Khula’s seed round, Wapipay’s pre-seed, and Printivo CEO steps down

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August 4, 2021
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3 min read

Today I'm discussing:

  • Khula's $1.3 million raise
  • Wapipay raises $2.2 million
  • Oluyomi Ojo steps down as Printivo CEO

Khula raises $1.3 million

khulas Co founders
Karidas Tshintsholo (CEO), Matthew Piper (CPO) and Jackson Dyora

South African agri-tech startup, Khula, has closed a $1.3m seed round. The round was led by AECI, one of Africa’s biggest agrochemical companies. South African investor E Squared Investments also participated in the round.

Finance is not all Khula stands to gain from AECI. The startup will also be able to use AECI's vast distribution network to ensure its products reach more people.

Fintech startups receive most of the funds coming to Africa, but buoyed by the state of the continent's agro-industry, agri-tech startups are not too far behind. 

Intriguingly, the sector grew 44% year on year between 2016 and 2019 and in 2020 received $59.9m from investors, up from $48.5m according to Disrupt Africa's African Tech Startups Funding Report 2020 (PDF). 

Founded in 2018 by Karidas Tshintsholo, Matthew Piper, and Jackson Dyora, Khula provides farmers with software and a marketplace to grow their business. 

Khula does this using three primary products: the inputs app where farmers can access agricultural inputs from suppliers, a fresh produce marketplace where they can sell directly to wholesalers, and the Funder Dashboard that enables them to access finance.

Since opening its doors to the public, the startup has reportedly onboarded more than 3,000 farmers and over 100 suppliers.

Wapipay raises $2.2 million

wapipay
Left: Paul Ndichu Co-Founder Wapi Pay, Right: Eddie Ndichu Co-Founder & CEO Wapi Pay. Source: Wapipay

Kenyan fintech startup, Wapipay has raised $2.2m in pre-seed funding to help African businesses make payments in Asia.

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The investors include EchoVC, MSA Capital, Kepple Africa Ventures, Future Hub, Transsion Holding, and Gobi Ventures.

Wapipay was founded in 2019 by Eddie and Paul Ndichu to provide Africans with a seamless way to send and receive money from Asia.

The cost of sending money to sub-Saharan Africa is the highest of any region globally. 

According to a 2018 World Bank report, sending $200 to and from a country in the region costs up to 9.4% of the amount. Between countries in the region, these charges could rise to about 20% of the amount to be sent.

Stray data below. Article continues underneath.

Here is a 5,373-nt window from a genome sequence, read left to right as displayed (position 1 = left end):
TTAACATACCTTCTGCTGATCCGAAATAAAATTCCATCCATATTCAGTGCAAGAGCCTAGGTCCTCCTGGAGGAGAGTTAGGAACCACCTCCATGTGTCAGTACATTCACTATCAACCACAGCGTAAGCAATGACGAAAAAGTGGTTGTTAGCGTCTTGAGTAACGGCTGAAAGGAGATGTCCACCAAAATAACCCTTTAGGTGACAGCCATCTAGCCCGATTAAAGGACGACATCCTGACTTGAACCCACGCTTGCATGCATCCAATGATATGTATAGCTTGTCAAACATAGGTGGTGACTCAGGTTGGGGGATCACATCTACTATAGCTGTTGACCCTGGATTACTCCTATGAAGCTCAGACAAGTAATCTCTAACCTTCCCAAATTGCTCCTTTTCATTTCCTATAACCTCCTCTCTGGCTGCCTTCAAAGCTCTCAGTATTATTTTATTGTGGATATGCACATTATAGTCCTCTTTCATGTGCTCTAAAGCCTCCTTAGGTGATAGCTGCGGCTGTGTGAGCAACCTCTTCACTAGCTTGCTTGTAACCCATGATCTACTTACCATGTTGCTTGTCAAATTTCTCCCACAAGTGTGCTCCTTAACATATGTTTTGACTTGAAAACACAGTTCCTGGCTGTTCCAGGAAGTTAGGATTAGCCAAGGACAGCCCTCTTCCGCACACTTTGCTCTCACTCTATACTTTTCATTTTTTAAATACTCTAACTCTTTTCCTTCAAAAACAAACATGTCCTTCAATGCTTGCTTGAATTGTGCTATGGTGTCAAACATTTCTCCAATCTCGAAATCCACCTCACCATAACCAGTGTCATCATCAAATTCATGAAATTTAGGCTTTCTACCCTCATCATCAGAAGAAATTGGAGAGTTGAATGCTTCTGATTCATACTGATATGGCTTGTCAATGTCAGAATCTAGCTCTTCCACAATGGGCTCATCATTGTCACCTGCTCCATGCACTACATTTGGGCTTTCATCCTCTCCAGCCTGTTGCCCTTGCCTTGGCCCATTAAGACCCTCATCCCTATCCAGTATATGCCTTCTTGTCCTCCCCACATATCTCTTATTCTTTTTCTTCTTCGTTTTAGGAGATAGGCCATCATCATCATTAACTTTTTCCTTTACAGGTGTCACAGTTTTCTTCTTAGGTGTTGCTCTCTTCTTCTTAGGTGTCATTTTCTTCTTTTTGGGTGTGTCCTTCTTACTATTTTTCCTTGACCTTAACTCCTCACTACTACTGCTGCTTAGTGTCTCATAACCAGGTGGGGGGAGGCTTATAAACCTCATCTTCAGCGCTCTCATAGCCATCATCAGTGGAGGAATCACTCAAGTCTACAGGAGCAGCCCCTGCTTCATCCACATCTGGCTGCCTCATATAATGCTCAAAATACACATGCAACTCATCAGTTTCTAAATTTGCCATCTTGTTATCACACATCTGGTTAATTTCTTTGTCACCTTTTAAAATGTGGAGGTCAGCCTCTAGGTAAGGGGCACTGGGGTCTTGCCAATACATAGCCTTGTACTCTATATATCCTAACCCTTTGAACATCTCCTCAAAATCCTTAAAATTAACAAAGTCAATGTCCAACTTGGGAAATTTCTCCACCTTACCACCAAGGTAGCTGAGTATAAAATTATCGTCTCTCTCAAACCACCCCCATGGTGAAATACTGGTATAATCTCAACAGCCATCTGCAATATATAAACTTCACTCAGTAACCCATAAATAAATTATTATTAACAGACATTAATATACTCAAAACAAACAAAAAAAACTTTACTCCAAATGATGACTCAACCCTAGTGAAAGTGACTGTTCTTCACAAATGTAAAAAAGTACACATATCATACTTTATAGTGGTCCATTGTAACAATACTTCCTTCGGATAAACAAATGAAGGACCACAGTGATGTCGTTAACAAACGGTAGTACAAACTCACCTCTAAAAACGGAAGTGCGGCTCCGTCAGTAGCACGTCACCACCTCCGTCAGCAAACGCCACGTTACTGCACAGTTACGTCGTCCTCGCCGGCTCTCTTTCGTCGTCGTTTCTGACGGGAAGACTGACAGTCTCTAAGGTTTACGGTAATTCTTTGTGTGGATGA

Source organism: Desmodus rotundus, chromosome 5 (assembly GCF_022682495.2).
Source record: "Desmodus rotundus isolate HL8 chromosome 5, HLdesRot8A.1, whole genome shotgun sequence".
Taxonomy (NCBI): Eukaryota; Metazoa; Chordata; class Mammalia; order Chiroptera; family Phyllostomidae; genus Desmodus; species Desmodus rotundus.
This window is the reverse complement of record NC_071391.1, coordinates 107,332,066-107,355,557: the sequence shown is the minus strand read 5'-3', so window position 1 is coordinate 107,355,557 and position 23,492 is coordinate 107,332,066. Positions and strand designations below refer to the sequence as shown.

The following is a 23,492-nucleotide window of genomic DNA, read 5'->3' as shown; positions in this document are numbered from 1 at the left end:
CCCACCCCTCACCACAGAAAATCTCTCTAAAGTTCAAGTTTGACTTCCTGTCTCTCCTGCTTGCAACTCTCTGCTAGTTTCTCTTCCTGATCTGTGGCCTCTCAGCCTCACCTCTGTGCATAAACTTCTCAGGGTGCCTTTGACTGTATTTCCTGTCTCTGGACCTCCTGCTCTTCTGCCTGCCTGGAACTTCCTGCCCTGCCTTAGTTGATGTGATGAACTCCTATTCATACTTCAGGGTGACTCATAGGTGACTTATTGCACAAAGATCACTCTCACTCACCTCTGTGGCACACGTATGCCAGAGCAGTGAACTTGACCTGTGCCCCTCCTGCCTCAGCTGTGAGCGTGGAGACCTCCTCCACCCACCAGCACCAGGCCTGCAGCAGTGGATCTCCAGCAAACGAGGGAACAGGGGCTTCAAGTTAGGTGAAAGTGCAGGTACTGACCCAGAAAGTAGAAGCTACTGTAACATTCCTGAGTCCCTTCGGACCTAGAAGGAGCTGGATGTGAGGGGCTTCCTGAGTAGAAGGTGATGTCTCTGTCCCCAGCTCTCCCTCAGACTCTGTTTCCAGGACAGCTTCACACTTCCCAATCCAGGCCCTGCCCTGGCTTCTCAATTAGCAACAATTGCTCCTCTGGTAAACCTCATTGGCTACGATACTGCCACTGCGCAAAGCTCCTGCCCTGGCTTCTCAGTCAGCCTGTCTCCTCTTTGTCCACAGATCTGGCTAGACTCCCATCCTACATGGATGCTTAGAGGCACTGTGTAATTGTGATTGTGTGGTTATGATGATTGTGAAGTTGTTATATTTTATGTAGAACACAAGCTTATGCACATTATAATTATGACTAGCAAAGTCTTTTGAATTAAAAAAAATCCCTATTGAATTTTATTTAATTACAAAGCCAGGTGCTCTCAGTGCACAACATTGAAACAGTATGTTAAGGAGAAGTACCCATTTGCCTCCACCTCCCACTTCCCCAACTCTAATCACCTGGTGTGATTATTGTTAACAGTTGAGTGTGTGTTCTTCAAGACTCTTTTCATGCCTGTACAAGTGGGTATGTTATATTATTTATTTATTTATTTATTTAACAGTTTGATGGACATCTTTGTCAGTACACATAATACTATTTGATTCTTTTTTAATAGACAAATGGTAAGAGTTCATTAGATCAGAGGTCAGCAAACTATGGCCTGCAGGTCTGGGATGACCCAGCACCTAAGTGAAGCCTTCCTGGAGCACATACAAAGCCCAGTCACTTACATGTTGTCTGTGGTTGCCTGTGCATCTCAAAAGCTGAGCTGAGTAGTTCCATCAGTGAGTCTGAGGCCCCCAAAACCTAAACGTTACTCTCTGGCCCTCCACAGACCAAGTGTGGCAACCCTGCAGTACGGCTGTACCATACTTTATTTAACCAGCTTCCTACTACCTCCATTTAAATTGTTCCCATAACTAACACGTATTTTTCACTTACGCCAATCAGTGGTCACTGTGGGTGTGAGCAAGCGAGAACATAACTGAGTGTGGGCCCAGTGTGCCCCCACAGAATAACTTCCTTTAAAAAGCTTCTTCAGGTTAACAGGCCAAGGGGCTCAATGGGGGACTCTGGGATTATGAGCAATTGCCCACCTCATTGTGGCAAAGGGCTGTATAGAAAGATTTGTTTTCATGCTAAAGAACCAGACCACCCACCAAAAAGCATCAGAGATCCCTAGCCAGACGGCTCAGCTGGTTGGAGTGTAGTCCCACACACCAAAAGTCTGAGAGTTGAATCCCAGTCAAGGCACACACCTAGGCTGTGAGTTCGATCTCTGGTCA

Revealing the purpose of the funds they received, E. Ndichu said, “These funds will help Wapipay diversify our product range and drive growth so that we can evolve remittances into real-time global cross-border payments, starting with Africa and Asia. All while minimising the cost of transactions; it needs to be as easy as sending M-PESA.”

Oluyomi Ojo steps down as Printivo CEO

oluyomi ojo
Oluyomi Ojo

Co-founder of print-on-demand startup, Printivo, Oluyomi Ojo, has announced in a Medium post that he has left his position as CEO.

He will remain on the board of Printivo as a director, while co-founders Temitope Ekundayo and Ibukun Oloyede will lead the company.

Ojo founded the startup with Ekundayo and Oloyede in 2014 after seeing how difficult it was for small and medium enterprises — that often had small orders — to print items.

Under his leadership, the startup raised money from investors, including 500 Startups, Etisalat, EchoVC Partners, and YouWin — an initiative of the Federal Government of Nigeria — while working with top brands like Samsung, Google, Uber, Microsoft, and the BBC. 

This article has more details about the story.

In case you missed it on Techpoint Africa

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  • Nigerian SME lending platform, Payhippo, enters Y Combinator's summer 2021 batch. Read.

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Have a blissful day!


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Accidental writer, covering Africa's startup landscape and its heroes. Find me on Twitter @chigo_nwokoma.
Accidental writer, covering Africa's startup landscape and its heroes. Find me on Twitter @chigo_nwokoma.
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Accidental writer, covering Africa's startup landscape and its heroes. Find me on Twitter @chigo_nwokoma.

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